National Gallery of Art opened in 1941 in Washington, DC. President Franklin Roosevelt officiated at the opening. The museum was created in 1937 when a number of wealthy art collects donated many of their acquisitions to become the core of the exhibits. It has a fine collection of artwork, ranging from the medieval period to the present. Children could visit the Internet site, especially the online tours, at: http://www.nga.gov. They could also pretend to be curators for the National Gallery of Art and decide which works of art to add to the collection. They could also view the amazing children’s portion of the website at: NGA Kids.
Fort Raleigh National Historic Site was established in 1941. Located in Dare County, North Carolina, the site protects Roanoke Colony, the first English settlement in North America. The settlers, funded by Sir Walter Raleigh, arrived in 1587. However, by 1590 no settlers could be found. The area became the “Lost Colony.” Children could learn more at: https://www.nps.gov/fora/index.htm.
Mammoth Cave National Park was created in 1941. Located in central Kentucky, the park encompasses almost 53,000 acres. Mammoth Cave is the longest cave system in the world. More than 400 miles of cave trails have been mapped. Children could visit the park’s website at: http://www.nps.gov/maca.
Mount Rushmore was completed in 1941. The project, depicting likenesses of George Washington, Abraham Lincoln, Thomas Jefferson, and Theodore Roosevelt, began on October 3, 1927. Nearly three million people visit it each year. Children could visit the park’s website at: http://www.nps.gov/moru/.
Thanksgiving Day was celebrated nationally for the first time in 1789. President Washington issued a proclamation declaring that the day should be one of prayer and thanksgiving. Children could research what the first Thanksgiving meal was. How does it compare to what they eat on the holiday today? In 1863 President Abraham Lincoln proclaimed that Thanksgiving would be celebrated on the last Thursday in November. In 1941 Congress passed a resolution changing Thanksgiving to the fourth Thursday in November. Children can read about “The Year We Had Two Thanksgivings” at: Two Thanksgivings.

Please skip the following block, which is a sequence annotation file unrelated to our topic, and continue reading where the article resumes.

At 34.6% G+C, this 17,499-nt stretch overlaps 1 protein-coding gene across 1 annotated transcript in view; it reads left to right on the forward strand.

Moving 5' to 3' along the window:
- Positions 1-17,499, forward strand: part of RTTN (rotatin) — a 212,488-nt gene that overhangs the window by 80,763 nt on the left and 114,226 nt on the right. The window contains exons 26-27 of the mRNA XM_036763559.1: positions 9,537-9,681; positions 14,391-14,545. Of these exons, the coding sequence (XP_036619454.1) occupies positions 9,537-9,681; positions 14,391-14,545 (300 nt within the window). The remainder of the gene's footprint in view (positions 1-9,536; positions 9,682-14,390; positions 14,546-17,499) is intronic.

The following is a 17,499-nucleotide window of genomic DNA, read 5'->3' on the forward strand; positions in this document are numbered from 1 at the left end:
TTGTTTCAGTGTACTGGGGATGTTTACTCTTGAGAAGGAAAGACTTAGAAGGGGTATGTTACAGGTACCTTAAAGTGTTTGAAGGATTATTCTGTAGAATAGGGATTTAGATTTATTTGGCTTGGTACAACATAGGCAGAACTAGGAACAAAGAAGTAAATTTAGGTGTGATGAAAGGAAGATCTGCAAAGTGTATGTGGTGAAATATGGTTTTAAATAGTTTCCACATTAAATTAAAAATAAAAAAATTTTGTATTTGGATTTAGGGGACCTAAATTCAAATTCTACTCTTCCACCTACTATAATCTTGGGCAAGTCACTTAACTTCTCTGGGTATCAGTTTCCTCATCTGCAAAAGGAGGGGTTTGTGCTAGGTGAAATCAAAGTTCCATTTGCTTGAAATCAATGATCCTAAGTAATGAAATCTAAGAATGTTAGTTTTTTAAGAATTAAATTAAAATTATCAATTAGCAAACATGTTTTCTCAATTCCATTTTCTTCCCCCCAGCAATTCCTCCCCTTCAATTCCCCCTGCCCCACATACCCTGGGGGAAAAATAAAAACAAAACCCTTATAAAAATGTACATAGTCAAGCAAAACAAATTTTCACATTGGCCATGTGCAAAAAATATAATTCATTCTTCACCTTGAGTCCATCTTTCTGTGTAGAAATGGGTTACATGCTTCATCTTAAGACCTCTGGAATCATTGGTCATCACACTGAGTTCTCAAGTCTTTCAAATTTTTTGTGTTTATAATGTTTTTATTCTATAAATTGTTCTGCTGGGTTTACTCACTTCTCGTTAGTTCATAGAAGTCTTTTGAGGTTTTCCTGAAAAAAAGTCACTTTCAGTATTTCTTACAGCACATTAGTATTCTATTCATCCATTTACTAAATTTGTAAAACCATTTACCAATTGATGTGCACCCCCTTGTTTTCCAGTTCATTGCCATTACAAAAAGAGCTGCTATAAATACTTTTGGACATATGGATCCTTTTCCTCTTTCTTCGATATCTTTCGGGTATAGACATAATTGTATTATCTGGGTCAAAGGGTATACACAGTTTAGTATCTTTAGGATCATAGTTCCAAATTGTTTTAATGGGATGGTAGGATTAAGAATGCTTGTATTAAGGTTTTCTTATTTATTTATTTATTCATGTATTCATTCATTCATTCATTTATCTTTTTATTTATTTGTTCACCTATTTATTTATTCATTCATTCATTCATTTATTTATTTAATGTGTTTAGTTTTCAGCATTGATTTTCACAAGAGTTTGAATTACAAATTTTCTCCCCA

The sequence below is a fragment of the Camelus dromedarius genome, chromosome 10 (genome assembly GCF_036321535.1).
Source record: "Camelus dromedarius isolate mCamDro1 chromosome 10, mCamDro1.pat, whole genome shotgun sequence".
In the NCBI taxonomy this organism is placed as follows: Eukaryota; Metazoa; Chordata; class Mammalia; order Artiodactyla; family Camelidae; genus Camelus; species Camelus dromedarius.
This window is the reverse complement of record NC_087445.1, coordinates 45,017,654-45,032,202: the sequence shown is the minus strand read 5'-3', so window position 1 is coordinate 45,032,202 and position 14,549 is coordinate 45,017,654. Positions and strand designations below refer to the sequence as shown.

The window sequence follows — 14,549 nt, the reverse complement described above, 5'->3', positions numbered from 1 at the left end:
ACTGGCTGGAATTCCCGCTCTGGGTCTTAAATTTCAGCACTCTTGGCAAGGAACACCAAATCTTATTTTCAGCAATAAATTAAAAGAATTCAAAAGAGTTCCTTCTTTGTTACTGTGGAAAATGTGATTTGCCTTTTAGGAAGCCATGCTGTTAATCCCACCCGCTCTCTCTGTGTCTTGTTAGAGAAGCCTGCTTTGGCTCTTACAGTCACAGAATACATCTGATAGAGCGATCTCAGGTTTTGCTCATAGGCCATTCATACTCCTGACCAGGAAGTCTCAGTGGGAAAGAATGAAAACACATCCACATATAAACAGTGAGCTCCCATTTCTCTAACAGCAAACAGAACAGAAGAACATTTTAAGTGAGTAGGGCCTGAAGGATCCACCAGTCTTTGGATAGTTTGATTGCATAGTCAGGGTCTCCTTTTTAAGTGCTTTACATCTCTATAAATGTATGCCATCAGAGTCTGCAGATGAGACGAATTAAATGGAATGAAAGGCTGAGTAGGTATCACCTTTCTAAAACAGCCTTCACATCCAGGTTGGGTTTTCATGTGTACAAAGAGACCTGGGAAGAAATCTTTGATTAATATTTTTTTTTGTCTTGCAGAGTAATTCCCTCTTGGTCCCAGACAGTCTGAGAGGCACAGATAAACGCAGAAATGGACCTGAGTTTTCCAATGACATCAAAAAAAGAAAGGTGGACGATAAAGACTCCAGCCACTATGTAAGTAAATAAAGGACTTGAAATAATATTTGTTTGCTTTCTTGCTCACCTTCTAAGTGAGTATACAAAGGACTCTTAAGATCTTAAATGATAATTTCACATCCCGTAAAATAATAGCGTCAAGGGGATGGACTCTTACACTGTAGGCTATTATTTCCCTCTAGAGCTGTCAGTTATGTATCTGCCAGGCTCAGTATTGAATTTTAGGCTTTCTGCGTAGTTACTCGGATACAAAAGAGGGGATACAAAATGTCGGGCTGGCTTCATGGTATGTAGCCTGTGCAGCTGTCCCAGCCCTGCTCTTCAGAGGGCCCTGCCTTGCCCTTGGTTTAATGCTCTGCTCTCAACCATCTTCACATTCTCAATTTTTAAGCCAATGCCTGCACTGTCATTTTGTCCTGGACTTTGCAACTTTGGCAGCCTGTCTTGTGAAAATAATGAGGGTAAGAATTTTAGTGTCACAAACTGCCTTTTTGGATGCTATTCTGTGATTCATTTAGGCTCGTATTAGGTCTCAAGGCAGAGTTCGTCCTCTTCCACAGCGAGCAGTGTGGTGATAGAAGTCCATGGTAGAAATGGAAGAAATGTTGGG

Pearl Harbor, Hawaii, was attacked by the Japanese in 1941. President Roosevelt called the day “a date that will live in infamy.” The Japanese airplanes attacked early in the morning. They destroyed almost the entire Pacific Fleet and approximately 200 airplanes. Almost 3,000 people were killed in the hour-long attack. This event brought about America’s entrance into World War II. Children can learn more about the bombing of Pearl Harbor at: Pearl Harbor.
United States declared war against Japan and thus entered World War II in 1941. The declaration of war was a reaction to the December 7th bombing of Pearl Harbor. Approximately 16 million people fought in the war or served as support for the military. Over 400,000 people died in action. Almost everyone who remained in America supported the war effort through rationing, buying war bonds, sending packages overseas, and collecting metals that could be used for military purposes. World War II ended in 1945. Children could understand more about the war by reading World War II Days: Discover the Past with Exciting Projects, Games, Activities, and Recipes by David C. King and Cheryl Kirk Noll.